The Negotiator Magazine

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We, as individuals living in a world ruled by financial bottom lines, must learn to set aside our assumptions of how media, money and politics are related and adapt ourselves in order to even attempt to compete on the same field, for example, as gargantuan corporate adversaries. I lament that our society is so easily entertained by such a specter, justifying the investment in sensationalism by media empires and largely eliminating any real chance of dialog apart from sound bytes. But, let us be grateful that in America there at least exists a possibility of being heard -- even though you may have to create your own forum.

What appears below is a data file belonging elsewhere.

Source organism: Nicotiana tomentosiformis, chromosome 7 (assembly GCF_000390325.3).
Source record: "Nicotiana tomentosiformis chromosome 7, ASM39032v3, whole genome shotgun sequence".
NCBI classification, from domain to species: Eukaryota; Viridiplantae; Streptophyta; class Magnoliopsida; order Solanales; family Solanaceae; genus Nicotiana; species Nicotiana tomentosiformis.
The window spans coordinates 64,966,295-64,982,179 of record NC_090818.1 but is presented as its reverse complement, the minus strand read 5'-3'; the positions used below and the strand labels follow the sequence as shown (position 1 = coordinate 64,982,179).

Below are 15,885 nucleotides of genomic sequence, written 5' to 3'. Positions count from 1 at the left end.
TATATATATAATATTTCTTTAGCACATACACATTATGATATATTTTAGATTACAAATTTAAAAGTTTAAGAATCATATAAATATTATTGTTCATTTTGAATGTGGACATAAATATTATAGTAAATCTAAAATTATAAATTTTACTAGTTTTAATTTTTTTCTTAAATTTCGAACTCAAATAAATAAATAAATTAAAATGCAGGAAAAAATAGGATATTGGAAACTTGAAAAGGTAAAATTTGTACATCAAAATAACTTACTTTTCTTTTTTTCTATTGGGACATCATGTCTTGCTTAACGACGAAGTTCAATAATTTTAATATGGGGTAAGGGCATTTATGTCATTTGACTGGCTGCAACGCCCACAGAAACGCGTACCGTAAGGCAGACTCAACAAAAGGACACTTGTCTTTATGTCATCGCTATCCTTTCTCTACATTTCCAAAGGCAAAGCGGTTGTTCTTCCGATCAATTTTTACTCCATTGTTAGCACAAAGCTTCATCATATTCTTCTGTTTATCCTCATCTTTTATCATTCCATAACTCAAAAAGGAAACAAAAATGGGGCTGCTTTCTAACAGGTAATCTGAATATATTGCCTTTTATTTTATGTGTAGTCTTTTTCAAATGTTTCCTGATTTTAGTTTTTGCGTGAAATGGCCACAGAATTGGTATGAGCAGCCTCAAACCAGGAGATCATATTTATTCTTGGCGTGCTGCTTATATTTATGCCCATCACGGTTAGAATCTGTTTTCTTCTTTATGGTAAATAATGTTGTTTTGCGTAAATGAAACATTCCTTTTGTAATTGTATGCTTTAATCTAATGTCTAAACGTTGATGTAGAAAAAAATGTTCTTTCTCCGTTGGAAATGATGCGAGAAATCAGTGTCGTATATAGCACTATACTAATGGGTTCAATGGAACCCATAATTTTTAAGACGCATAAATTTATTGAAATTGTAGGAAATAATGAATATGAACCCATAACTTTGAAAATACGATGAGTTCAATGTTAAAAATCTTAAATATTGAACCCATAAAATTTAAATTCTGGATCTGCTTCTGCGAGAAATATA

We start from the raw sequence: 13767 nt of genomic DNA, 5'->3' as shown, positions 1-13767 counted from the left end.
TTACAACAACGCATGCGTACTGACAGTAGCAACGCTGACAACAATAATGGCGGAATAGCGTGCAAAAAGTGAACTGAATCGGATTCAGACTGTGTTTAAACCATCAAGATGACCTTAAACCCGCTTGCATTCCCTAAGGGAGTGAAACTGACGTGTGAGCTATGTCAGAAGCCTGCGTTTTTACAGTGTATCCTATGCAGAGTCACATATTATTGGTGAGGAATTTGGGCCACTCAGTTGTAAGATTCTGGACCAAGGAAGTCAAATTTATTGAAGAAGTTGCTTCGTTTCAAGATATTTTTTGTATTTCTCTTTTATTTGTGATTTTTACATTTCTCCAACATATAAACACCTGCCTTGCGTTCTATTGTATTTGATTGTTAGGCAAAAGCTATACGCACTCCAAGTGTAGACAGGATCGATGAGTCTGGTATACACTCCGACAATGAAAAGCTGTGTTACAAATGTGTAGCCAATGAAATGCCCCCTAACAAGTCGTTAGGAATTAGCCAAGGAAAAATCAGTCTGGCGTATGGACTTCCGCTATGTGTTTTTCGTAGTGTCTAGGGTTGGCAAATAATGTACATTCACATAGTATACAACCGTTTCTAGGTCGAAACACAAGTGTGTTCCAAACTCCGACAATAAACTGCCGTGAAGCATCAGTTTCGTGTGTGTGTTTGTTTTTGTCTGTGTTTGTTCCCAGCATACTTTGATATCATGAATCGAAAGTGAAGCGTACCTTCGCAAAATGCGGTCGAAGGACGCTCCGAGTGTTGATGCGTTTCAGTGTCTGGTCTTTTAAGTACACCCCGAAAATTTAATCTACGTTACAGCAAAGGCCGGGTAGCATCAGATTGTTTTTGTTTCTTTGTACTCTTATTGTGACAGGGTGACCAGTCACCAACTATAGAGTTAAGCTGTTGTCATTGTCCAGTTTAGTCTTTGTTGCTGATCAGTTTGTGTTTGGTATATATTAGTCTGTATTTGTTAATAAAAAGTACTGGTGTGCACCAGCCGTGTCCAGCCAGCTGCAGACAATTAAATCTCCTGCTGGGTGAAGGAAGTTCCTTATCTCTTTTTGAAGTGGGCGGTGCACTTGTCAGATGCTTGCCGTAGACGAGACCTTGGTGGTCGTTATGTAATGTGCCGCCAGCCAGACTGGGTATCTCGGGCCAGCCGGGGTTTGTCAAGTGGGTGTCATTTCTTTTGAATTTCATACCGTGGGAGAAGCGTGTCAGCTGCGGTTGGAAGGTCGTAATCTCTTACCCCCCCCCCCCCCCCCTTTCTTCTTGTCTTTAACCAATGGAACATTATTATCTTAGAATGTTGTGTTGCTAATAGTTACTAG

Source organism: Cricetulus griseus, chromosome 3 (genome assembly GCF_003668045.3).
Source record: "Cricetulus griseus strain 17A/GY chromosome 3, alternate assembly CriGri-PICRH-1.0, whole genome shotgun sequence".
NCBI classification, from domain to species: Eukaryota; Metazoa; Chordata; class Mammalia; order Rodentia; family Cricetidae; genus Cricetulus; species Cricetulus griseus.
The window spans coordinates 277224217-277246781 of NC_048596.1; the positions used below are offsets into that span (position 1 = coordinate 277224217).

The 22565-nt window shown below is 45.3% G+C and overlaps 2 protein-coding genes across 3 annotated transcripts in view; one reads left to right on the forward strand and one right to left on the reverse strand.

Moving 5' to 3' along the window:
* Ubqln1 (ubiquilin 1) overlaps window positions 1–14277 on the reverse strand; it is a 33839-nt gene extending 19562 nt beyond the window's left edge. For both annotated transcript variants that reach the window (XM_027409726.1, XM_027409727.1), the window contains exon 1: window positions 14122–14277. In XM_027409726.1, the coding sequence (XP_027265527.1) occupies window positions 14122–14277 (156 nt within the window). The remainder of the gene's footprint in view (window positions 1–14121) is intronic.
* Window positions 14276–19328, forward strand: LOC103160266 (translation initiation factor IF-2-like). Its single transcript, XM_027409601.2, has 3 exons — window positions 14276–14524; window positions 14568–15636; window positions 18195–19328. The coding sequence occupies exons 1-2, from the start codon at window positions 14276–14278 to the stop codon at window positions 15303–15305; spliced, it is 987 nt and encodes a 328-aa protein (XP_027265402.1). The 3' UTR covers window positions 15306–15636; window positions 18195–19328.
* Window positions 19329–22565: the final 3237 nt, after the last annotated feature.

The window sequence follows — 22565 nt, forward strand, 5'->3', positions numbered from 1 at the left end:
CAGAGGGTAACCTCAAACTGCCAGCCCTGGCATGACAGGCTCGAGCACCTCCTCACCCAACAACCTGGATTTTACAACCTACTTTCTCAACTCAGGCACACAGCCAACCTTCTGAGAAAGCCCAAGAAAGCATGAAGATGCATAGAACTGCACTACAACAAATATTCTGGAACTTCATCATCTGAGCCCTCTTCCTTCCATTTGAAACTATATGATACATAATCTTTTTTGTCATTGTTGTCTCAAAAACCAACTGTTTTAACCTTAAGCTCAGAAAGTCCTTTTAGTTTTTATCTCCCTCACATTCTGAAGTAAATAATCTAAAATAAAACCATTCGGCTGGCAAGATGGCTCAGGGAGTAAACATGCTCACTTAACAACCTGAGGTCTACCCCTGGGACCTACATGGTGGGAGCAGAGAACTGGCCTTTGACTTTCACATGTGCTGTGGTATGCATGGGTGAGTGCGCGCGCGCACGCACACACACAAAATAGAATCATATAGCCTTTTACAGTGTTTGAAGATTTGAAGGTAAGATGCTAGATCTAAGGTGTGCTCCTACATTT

If you are the only one affected by an unjust situation and worry you won't be able to generate sufficient media attention, don't fret. You may be able to win local and possibly even national attention through the use of two helpful techniques. One of these techniques is to demonstrate how your situation and harm may come to likewise involve others, due to current policy or trend, if a clamorous public uproar (and hopefully subsequent policy change) isn't heard soon. The second way is to compare and leverage your situation against a relevant and current hot topic or trend. This second technique helps to correlate current public interest and economically expand subject selection for a media outlet. Building up media attention is a slow process usually begun at a local level. Broader exposure through multiple media channels, such as radio, television and print, gains momentum over time through diligent updates to your press connections.

Beyond managing the interview, here are some additional important and central techniques for success in working with media:

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February 2006